The San Marino Fire Department kicked off its mandatory brush clearance inspection tour in high-fire hazard areas this past week.
In the past, the SMFD sent out notices indicating brush needed to be voluntarily trimmed back. Homeowners complied or not and because it was a voluntary program, many ignored the request.
That was unacceptable to San Marino Fire Chief Mario Rueda, so he put in place for the first-time a mandatory compliance that ultimately could lead to punitive action.
That is not going to happen, Rueda said, because San Marino homeowners have been more than agreeable to work with the Fire Department to make the necessary changes.
“It’s for the safety of not only their homes but their neighbors’ homes as well,” Rueda said.
Furthermore, Rueda has identified a specific area with 90 homes that are considered to be in the high fire hazard zone, which is north and west behind Lacy Park. Letters have been sent out to the homeowners and now the inspections are underway followed by re-inspections ensuring the work has been done. The homeowner has 30 days to comply.
“The difference this year is there will be a lot more work with residents to ensure compliance,” Rueda said. “In the past, the San Marino Fire Department used to rely on people voluntarily engaging in compliance inspections, but that wasn’t happening, so we have to make it mandatory.”
The SMFD has instructed the homeowner what needs to be done in an accompanying letter that lists specific items that must be removed. Fire officials will circle back to ensure the necessary work has been accomplished. Non-compliance could lead to corrective actions, officials said.
The impetus behind the mandatory inspection was a study presented to the Fire Department this year.
The Fire Department started inspecting properties June 18. Property owners not in compliance with the city’s fire code will be issued a Notice of Noncompliance by the Fire Department Inspector.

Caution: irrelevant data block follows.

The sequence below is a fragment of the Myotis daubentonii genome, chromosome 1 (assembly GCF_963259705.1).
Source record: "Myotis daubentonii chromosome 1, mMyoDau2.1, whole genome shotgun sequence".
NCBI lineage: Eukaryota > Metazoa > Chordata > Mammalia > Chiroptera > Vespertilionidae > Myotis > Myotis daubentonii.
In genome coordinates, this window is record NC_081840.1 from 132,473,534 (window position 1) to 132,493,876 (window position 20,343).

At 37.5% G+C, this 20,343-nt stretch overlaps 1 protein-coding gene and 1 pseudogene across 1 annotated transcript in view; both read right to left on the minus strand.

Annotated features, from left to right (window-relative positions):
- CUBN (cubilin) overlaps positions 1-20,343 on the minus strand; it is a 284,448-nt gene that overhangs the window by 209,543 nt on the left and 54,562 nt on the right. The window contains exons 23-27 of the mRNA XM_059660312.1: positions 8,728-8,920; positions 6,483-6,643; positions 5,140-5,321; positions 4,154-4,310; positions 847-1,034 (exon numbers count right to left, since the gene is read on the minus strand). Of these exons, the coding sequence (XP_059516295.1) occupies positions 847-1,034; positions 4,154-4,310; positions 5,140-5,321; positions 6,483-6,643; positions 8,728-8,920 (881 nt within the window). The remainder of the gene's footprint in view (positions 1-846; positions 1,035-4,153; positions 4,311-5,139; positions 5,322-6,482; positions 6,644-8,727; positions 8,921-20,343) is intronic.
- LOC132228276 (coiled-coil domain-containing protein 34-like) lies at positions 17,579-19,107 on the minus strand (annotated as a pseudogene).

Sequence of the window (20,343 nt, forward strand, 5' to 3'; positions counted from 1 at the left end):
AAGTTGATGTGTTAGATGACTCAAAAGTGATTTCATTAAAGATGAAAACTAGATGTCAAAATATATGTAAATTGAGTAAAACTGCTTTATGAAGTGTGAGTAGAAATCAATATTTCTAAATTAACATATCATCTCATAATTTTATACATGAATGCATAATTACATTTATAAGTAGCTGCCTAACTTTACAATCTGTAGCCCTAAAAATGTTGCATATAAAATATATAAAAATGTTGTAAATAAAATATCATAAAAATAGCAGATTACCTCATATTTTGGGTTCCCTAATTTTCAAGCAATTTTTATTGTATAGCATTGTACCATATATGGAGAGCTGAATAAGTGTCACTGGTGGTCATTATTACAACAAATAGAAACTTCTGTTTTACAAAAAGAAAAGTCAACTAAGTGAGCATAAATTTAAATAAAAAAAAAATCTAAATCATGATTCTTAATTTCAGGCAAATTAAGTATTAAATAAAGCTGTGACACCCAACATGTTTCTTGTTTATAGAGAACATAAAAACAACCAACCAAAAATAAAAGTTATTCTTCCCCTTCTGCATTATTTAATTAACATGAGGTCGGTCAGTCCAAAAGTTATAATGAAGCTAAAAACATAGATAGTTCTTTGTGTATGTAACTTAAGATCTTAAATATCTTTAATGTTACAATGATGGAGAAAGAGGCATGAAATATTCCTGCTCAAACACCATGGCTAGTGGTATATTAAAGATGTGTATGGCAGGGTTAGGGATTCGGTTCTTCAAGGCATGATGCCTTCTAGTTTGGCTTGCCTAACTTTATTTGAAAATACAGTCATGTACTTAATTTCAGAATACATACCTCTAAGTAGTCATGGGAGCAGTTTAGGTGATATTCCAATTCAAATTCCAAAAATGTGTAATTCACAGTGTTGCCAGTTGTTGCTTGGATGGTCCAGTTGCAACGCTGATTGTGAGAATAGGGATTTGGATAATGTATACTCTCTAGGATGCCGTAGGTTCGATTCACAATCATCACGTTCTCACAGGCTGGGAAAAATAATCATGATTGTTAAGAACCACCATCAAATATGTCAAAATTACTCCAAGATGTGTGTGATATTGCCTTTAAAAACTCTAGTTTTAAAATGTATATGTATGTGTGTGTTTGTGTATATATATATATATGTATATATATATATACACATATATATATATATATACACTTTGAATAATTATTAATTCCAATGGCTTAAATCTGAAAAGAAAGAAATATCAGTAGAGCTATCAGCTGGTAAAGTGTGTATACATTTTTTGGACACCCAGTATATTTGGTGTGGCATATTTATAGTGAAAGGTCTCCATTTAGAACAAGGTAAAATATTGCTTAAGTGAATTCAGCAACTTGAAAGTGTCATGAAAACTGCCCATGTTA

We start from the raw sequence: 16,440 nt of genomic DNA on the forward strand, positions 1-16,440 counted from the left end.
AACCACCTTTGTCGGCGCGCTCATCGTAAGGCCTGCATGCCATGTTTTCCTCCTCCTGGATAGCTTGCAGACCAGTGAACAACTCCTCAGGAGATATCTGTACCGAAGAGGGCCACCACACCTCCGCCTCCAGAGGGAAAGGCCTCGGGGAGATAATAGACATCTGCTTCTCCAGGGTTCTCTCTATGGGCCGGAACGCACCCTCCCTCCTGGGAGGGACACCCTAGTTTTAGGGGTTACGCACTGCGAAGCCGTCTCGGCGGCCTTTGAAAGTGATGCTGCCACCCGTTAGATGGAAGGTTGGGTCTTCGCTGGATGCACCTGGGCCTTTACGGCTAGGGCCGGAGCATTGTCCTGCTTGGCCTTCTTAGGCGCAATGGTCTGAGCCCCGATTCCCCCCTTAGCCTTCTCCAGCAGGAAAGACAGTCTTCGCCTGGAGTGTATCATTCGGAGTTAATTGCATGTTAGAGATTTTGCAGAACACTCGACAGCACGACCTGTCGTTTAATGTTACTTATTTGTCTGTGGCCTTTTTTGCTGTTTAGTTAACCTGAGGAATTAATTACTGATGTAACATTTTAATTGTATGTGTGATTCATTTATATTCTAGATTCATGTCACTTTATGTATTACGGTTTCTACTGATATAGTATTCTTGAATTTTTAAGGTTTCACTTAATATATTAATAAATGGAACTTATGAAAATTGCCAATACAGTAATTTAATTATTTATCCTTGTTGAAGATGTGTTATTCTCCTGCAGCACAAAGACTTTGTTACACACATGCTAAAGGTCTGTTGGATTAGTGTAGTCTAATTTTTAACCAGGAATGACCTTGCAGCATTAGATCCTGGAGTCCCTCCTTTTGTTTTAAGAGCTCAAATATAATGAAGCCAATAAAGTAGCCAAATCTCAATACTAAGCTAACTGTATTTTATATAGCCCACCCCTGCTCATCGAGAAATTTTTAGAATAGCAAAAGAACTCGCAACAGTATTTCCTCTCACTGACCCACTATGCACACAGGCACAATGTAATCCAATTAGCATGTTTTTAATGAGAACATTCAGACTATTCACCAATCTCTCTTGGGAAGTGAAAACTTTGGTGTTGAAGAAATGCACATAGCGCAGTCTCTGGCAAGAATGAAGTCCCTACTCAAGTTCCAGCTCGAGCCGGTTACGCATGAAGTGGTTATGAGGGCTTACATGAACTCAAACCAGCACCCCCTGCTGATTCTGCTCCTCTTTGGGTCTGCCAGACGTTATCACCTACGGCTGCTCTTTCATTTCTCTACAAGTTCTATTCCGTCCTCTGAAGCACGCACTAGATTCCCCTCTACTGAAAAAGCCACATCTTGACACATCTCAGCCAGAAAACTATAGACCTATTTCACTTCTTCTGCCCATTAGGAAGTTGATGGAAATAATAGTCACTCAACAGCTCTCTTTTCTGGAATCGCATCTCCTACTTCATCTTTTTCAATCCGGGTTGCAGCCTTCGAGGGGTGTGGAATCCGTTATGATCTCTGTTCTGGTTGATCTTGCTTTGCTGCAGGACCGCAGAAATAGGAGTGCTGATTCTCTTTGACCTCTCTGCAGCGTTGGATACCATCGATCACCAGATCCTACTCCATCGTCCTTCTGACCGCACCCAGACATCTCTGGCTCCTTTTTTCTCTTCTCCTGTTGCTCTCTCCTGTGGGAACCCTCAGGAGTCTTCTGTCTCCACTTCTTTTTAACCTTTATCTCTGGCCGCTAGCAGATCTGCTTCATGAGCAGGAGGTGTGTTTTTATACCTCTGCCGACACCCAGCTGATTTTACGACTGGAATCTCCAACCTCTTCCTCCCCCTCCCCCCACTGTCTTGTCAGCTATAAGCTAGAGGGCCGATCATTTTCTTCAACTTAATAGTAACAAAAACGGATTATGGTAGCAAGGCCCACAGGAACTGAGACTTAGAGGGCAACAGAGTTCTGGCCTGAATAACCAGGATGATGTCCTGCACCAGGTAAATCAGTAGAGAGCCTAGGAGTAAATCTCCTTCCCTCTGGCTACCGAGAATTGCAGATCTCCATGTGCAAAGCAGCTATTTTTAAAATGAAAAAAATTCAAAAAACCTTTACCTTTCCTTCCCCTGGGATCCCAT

The Fire Department held two public meetings that were sparsely attended, according to Capt. Nick Maza.
“At the first meeting we had one homeowner and at the second, we didn’t have anybody, but we are prepared and so far the residents have been very helpful,”Maza said last Friday as he took a Tribune reporter on a tour in the fire hazardous areas.
The department has a check list of items it hands out to homeowners that includes maintaining all hazardous grass, weeds, shrubs and trees within 100 feet of the building, a requirement that grass and small shrubs must not exceed 18 inches in height, removal of all dead foliage, twigs, or branches, or live branches within three feet of the ground, maintaining hazardous grass, weeds and small shrubs within 30 feet around any building, and maintaining five-feet of vertical clearance between roof surfaces and overhanging vegetation, among other items on a list available from the Fire Department.
If a homeowner does not comply, the Fire Department has several remedies, including having the city clean up the lot as a public nuisance and bill the homeowner and, finally, the homeowner could find themselves in court.
However, Chief Rueda does not foresee any of that happening because the program is new and it’s about education, not enforcement.
“This is the first year we’ve made it a mandatory compliance,” Rueda said. “We are going to work with the homeowner.”
For more information regarding the brush clearance program, contact the San Marino Fire Department at (626) 300-0735 or visit the city’s website at www.cityofsanmarino.org.